It is necessary that every hamster has regular access to a hamster wheel. Hamsters are born to run and providing them with a safe hamster wheel (also called running wheels) gives them the opportunity to do just that.
But why there are so many types of hamster wheels? In the wild, hamsters will travel several miles each night in search of food. Your hamster should be able to run in the wheel without its back arching too much (if at all). Wheels sizes will depend on the species of the hamster as if the wheel is too big, your hamster will have a difficult time running and moving the wheel. Therefore, we will provide you with some necessary information about this topic.
Hamster Wheel Surfaces
The best kind of hamster wheel has a solid surface that either attaches to the side of the cage or comes on a stand. These wheels are typically plastic and may be flat or shaped like half of a tube. Solid surface wheels are better than wire wheels because little feet and legs can get injured between the wires, plus they are better to clean than the metal options.
Hamsters are nocturnal so they will be using their wheels quite a bit at night while you try to sleep. Some brands are usually marketed as being quieter than others. If you get a squeaky wheel, just place a few drops of vegetable oil where the wheel spins.
Sizes of Wheels
The size of your hamster wheel depends on the size of your full-grown hamster. Some hamsters in captivity have been reported to run up to eight kilometers a night on their hamster wheels, making them a necessity for all hamsters. If given a choice, a hamster will choose a larger wheel over a smaller steering wheel, with a 14-inch diameter wheel being a favorite size according to some preference tests.
- Wodent Wheel: A popular, ASPCA-approved wheel. The wheel is free standing and the unique front can be semi-solid with holes for access (but also susceptible to being chewed).
- Silent Spinner: This wheel is available in three sizes. It uses ball bearings for quiet operation and may be used standing free or attached to the cage bars.
- Comfort Wheel: The Comfort Wheel comes in a few sizes and can be used as a free-standing wheel or mounted on the cage.
- Flying Saucer: This isn’t your typical hamster wheel. It’s a plastic, angled saucer that spins and provides a running surface as opposed to an enclosed wheel.
The following wheels expand your hamsters modular home by attaching externally. However, these wheels have the same problems as plastic modular cages-they are poorly ventilated (so your hamster could potentially overheat) and are difficult to clean. Most people will have to completely disassemble the cage on a regular basis or use baby bottle brushes to clean these wheels and the rest of the tubes in the cage.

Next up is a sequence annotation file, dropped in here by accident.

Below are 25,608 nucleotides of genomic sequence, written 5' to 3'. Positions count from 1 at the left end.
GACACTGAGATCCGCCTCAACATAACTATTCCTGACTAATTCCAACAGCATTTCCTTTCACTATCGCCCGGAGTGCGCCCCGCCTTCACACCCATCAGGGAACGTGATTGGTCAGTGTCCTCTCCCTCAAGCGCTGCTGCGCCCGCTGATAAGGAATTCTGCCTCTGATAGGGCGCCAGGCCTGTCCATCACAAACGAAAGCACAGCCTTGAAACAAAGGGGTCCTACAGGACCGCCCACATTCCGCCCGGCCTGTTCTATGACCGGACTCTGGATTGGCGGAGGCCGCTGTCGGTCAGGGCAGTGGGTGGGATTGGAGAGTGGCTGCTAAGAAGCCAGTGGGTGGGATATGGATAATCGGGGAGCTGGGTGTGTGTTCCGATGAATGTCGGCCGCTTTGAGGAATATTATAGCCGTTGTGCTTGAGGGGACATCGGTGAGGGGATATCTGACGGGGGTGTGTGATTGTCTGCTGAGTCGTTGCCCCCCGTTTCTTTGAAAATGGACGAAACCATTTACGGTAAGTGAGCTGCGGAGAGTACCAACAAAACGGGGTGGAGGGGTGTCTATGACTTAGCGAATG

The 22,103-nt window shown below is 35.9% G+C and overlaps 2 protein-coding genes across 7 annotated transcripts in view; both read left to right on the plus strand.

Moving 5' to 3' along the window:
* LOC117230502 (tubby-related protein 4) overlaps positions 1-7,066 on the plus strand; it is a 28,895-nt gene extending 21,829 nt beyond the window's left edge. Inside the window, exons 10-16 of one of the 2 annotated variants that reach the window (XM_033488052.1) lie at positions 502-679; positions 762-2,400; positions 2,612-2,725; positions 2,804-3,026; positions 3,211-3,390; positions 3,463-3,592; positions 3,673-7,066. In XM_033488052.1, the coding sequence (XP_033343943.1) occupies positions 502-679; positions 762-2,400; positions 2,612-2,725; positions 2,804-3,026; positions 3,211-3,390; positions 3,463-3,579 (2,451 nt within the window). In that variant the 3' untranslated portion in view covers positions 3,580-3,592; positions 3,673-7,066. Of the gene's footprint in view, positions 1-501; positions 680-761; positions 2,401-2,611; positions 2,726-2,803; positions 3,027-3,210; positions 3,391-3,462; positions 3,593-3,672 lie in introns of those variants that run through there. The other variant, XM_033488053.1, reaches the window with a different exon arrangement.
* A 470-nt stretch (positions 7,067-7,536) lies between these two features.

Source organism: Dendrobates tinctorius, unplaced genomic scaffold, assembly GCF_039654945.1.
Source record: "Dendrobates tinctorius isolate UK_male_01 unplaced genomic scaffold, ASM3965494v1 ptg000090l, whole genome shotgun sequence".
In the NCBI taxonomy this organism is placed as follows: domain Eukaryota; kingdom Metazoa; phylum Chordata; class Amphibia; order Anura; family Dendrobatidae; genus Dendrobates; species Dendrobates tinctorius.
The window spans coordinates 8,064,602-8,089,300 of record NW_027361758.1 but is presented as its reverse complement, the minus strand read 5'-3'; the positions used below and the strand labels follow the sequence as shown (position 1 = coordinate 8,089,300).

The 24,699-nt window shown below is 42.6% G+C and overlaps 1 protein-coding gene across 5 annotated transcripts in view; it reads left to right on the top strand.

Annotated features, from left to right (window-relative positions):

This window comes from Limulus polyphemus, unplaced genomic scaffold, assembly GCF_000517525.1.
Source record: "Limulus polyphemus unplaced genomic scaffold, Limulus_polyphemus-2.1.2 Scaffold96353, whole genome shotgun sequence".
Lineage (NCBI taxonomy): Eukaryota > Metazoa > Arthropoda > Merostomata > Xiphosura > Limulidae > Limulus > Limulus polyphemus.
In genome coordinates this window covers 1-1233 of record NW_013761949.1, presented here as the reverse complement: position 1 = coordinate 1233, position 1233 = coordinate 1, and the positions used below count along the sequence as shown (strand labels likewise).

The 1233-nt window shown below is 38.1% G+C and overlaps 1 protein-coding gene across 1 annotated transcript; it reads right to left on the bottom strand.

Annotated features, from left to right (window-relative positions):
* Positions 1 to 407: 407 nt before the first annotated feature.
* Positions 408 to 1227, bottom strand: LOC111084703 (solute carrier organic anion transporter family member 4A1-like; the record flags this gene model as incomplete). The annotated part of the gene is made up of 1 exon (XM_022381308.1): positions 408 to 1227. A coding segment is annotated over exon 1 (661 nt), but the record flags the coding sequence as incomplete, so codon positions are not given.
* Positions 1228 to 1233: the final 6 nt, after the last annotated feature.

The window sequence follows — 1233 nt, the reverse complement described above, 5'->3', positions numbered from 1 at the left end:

- CritterTrail Snap-On Comfort Wheel: This is an enclosed wheel that attaches to the side of CritterTrail system cages as well as CritterTrail Fun-nel tubes. It is a fairly small wheel and is not recommended for Syrian and other larger hamsters.
- S.A.M. Workout Wheel: This wheel is compatible with S.A.M. cage systems. It attaches to the outside of the cage and is only suitable for dwarf hamsters due to its small size.
- CritterTrail X Exercise Wheel: This is an unique-looking wheel from CritterTrail that attaches via a Fun-nel tube. This is a smaller wheel so just like the other modular cage wheel options, it is best suited for a dwarf hamster.
Hamster balls for exercise outside of the cage are popular options for pet hamsters but they should not be considered a substitute for a hamster wheel. These are available as a simple ball, a wheel shape that propels a car frame, and other novelty shapes. There is also a track system that you can set up to keep your hamster’s movements contained. Be careful not to leave a hamster in one of these balls for too long or they may overheat (15 to 20 minutes at a time will be plenty) and get messy if they urinate and/or defecate in them. Also, become sure to never use them around stairs.
When setting up your hamster’s cage, you’re bound to add a hamster wheel. Hamsters run a ton in the wild, so they need to exercise for them to be happy. We hope this article helps you learn more about hamster wheels, as well as get the answers to some other questions you might have.